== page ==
It’s interesting how, on the one hand, we have found ourselves drawn out of necessity towards the AIF and now, on the other hand, we’re seeing some room to explore greater flexibility potentially available in a Ucits, and I think both of those are very healthy developments for the funds industry.
Kieran Fox, Irish Funds – In addition, there have been several notable developments. There has obviously been the new Investment Limited Partnership (ILP) legal structure, which became effective at the beginning of last year. We have seen traction with this over the last 12 months in terms of several new funds being authorised, and my understanding is there are a number in the authorisation pipeline with the Central Bank.
In addition, at the end of March the Central Bank approved in principle the first Irish Qualifying Investor AIF (QIAIF) with an indirect exposure – albeit small – to cryptoassets. This is significant as it is the first time an Irish investment fund has been authorised to hold crypto exposure. Again, it is my understanding that there are an additional number of applications currently with the Central Bank pending authorisation for approval to hold indirect crypto exposure.
Now that the first one has been approved, I would expect there will be more that the Central Bank will authorise. It is something that we are discussing with the Central Bank and we are in the process of publishing a whitepaper exploring what might be possible and the future developments that could be explored in this area.
Bill Prew, JTC – Our particular focus has been on the Investment Limited Partnerships Act amendment, which came into effect in December 2020 and modernised existing partnership legislation which is expected to make Ireland a more attractive domicile for closed-ended private equity, real estate and other real asset funds.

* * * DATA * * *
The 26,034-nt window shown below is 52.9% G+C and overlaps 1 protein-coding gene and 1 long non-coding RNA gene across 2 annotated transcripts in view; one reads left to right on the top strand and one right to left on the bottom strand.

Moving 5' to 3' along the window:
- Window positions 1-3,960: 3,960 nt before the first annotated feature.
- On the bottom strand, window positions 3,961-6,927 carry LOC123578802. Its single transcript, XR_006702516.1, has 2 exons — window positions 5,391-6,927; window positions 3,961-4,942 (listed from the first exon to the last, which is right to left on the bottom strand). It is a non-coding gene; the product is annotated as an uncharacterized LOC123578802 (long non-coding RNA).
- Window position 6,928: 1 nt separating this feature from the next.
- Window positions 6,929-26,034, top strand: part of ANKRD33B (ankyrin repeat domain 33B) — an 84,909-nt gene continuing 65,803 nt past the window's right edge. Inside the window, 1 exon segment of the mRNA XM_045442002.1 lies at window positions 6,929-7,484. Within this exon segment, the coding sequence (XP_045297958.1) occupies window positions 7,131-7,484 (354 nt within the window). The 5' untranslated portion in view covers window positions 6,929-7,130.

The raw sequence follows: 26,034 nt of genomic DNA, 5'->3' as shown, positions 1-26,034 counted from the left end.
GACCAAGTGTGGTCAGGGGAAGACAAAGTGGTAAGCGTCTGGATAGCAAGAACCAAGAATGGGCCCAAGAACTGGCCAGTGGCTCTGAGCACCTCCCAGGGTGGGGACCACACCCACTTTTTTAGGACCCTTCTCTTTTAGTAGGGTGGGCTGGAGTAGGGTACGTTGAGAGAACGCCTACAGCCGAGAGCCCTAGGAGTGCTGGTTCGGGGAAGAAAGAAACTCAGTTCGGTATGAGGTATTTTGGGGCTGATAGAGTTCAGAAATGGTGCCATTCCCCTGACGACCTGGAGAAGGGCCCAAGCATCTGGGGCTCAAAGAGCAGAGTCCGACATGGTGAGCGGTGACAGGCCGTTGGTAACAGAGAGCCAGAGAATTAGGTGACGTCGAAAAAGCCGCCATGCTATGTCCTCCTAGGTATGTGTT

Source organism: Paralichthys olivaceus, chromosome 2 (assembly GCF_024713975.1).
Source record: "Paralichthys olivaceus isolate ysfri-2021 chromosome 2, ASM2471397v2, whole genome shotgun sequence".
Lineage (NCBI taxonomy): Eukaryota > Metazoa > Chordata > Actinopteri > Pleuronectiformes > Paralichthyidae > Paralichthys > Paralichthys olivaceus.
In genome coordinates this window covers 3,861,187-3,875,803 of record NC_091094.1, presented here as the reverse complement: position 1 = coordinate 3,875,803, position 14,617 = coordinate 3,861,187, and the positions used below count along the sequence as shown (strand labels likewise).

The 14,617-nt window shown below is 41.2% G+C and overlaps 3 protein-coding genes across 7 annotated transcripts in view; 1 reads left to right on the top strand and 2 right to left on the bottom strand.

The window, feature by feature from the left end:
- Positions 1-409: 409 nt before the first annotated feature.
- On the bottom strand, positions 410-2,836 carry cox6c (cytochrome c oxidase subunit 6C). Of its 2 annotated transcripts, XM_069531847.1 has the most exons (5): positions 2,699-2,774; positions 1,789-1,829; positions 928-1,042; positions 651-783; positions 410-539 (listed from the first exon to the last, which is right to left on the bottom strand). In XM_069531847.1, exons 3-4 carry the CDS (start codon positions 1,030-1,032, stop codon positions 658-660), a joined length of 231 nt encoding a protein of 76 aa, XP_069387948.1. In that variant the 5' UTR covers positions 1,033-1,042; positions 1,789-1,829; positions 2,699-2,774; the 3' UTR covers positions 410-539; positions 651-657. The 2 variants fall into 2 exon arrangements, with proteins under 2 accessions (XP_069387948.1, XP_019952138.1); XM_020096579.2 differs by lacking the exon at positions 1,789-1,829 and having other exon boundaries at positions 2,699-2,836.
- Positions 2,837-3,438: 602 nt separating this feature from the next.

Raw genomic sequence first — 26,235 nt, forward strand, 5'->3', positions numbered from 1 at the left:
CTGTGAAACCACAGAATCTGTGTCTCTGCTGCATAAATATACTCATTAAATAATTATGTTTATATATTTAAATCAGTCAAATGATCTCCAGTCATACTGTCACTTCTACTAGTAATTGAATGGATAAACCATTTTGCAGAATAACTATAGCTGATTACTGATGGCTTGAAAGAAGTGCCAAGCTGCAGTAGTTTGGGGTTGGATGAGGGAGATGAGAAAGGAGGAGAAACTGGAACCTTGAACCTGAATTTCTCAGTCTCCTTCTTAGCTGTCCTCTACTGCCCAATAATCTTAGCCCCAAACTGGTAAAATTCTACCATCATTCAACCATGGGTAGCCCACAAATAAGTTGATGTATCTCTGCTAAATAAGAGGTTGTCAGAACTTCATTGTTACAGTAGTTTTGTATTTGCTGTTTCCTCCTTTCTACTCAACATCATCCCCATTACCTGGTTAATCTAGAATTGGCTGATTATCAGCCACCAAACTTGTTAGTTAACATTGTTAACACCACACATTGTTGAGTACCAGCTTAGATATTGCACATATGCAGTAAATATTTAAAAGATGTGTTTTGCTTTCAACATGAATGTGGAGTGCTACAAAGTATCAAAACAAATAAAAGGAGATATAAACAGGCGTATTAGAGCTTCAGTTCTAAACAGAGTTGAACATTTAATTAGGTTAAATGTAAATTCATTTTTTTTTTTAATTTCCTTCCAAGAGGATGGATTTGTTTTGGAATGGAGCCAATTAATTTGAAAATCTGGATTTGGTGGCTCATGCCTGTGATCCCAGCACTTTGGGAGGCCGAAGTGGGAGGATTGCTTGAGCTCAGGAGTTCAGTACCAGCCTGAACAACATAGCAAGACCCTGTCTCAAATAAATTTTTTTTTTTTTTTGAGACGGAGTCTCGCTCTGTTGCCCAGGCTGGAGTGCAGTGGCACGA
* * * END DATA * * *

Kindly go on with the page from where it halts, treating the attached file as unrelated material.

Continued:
Alongside this, the Central Bank of Ireland now allows non-banks to act as a depositary to these types of funds, and Indos [a subsidiary of JTC] was one of the first firms to obtain what’s known as a specialised depositary licence.
There were around 13 live ILPs with around eight being authorised since the amendments to the ILP were introduced. It’s been a relatively slow pick-up, but the legislation was introduced during the middle of Covid and it will take time to develop.
Ireland has clearly got a way to catch up versus Luxembourg but there’s no reason why Ireland shouldn’t play a more prominent role in the closed-ended funds market going forward.
James McEvoy, Alter Domus – We focus very much on private markets – private equity, real estate, private debt, etc – and it’s in that area where we saw the need for some evolution. Over the past year and a bit, there has been significant movement and the introduction of the ILP has been key.
Around that time, we also got some further guidance from the Central Bank on certain rules around closed-ended funds, and they were really important to better facilitate private funds and how they operate. That new guidance also applies to Icavs [Irish collective asset-management vehicles] or any other Irish fund structure.
So, that guidance, together with the new ILP, have set us off for the market to evolve in a much more meaningful way, and we very much see it as a growth market.